My Memory Festival project, All that was left, uses text extracted from the other festival projects, but only uses those parts of the text that don’t convey specific meaning. Something has been said or is about to be said, but the message is lost.
The installation is up and available for viewing at the Roundhouse Community Centre until Sunday, Nov 18. The opening celebration takes place this evening (Nov 14) beginning at 5:30 pm.
Here’s what the stacks of text looked like before I started the installation on Monday:
All of the images I use for my wall drawings are photo-based and drawn on paper first. I draw them multiple times to see what needs to be emphasized and what can be left out.
Of course every drawing is different, but it’s interesting to compare the two versions. The drawings on paper are generally smaller. Paper is much smoother than the surface of the walls, so the walls are more forgiving. It’s almost impossible to erase and correct something on paper, whereas I can usually redo parts of the wall drawings (even though I try to avoid doing this). I can tell, and I imagine other people can as well, when a drawing has been overworked. I love working with (and against) the inconsistencies of the wall surface.
These drawings have been adjusted to the same size. The one on the left is on paper, the one on the right is on the wall:
I just found my notes for the artist talk I gave at the Burnaby Art Gallery earlier this month. You can probably tell that I decided to emphasize the provisional nature of this project. As noted elsewhere in this blog, I’m conscious of the perils of discussing my work publicly. I don’t want to over-simplify my process or get in the way of the viewer’s interpretation.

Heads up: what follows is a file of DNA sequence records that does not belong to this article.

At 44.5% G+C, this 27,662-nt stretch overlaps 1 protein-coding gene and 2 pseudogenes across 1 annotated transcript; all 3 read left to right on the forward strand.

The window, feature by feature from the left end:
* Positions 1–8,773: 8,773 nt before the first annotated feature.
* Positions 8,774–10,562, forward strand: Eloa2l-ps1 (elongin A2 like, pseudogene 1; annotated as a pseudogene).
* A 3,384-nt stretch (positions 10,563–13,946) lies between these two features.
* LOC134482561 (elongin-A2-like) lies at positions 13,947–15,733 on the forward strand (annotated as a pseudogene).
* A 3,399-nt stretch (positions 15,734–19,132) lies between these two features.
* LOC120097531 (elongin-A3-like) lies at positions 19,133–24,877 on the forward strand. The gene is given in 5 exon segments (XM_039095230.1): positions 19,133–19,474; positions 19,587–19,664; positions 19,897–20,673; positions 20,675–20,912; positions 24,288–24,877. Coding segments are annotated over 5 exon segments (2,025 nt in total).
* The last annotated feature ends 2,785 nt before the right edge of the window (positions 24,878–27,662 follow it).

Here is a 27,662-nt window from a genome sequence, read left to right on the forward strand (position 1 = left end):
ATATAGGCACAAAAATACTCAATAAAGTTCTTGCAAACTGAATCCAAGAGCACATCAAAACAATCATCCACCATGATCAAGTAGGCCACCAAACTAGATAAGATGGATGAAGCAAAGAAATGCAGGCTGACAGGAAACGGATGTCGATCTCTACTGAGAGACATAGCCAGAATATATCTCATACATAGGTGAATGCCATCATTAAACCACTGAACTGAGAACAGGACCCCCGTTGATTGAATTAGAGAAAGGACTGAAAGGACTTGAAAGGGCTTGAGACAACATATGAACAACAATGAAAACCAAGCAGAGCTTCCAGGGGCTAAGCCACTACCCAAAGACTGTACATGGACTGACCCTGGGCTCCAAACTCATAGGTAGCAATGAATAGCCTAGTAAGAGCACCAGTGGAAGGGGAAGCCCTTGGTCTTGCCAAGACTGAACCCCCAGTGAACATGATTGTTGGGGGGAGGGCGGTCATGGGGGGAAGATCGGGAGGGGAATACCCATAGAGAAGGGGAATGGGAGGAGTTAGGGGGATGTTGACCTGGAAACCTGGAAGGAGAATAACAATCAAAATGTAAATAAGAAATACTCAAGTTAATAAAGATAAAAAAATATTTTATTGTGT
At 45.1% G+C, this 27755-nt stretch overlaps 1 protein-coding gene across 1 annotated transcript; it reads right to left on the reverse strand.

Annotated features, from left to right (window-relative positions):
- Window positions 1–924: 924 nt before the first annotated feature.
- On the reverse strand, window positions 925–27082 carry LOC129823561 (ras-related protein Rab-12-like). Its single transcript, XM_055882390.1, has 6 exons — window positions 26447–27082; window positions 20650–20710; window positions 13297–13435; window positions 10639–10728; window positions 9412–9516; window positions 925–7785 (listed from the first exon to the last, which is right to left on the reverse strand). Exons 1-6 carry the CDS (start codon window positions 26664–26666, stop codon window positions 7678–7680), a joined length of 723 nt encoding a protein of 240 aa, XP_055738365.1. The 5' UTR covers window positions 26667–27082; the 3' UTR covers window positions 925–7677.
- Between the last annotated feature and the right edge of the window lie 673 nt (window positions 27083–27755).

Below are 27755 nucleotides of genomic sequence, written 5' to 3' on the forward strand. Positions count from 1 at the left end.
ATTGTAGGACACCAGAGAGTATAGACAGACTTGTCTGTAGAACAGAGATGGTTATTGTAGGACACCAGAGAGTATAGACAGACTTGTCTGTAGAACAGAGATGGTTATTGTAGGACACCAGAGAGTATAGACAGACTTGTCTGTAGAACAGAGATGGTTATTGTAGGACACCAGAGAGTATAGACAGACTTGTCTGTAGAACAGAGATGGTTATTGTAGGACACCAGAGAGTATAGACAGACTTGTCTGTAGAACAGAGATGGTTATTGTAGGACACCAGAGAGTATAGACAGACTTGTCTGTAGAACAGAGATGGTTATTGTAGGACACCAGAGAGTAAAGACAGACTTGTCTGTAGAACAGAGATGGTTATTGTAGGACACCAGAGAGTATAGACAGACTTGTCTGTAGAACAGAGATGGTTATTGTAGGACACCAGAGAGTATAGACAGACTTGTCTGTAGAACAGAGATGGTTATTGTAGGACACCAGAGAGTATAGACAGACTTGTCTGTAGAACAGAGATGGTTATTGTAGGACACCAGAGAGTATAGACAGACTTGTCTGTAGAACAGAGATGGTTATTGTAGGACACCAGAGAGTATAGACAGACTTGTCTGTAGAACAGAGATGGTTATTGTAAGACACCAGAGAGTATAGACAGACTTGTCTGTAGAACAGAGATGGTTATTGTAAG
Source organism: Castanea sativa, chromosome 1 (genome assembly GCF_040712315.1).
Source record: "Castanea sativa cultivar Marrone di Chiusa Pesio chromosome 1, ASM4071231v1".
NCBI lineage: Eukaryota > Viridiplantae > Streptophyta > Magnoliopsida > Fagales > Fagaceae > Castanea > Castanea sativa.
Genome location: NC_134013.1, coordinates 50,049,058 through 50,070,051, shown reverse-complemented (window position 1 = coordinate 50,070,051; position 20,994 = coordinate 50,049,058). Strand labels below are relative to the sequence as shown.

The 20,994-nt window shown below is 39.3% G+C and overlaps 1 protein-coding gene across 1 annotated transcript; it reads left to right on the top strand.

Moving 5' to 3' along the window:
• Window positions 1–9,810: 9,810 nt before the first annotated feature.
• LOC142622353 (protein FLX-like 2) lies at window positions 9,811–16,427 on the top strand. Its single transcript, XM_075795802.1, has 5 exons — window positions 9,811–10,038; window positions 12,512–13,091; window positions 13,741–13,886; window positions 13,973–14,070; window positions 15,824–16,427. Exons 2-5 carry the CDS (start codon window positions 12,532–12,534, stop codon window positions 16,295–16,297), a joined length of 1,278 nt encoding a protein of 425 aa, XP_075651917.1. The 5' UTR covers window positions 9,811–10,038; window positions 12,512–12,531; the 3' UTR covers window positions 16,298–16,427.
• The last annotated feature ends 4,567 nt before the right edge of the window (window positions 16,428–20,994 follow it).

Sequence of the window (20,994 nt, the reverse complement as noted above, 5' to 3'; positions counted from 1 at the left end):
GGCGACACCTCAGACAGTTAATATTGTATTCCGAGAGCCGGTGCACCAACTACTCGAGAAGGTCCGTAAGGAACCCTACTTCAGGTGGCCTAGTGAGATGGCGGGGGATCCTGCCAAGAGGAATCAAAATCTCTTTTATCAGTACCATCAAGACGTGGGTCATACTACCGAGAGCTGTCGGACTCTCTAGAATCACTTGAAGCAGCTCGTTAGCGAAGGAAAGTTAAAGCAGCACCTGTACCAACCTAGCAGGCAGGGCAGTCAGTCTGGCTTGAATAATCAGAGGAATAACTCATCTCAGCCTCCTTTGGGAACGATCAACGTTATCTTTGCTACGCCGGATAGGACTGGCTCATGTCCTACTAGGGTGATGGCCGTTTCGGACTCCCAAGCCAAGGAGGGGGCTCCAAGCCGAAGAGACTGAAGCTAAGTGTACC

I don’t usually use the notes I’ve made when I speak. It’s enough just to have written them out and have them nearby.
I’ve learned, the hard way, to be cautious when I share stories that relate to my work. When an artwork is based on a story, or relates to a story in some way, it’s easy for it to overwhelm all the other aspects of the work. The formal decisions that go into the development of a work become insignificant compared to the seduction of the narrative. The story takes on a life of its own, independent of the artwork. The work’s capacity to produce a range of possible meanings is foregone.
This may be obvious, but there’s something deeply satisfying about having my work on display in an exhibition.
My blog is subtitled “negotiating doubt” with good reason—as I’ve noted elsewhere: “The process of naming oneself as an artist is perilous. My identity as an artist never remains fixed and constant. It fluctuates according to my work schedule, the professional opportunities I’m given, or the time elapsed since I’ve last completed a work.”
Having my work in a gallery is an important acknowledgement of my identity as an artist. I don’t stop being an artist when my work isn’t being shown publicly, but the process of identification is more tenuous and subject to doubt.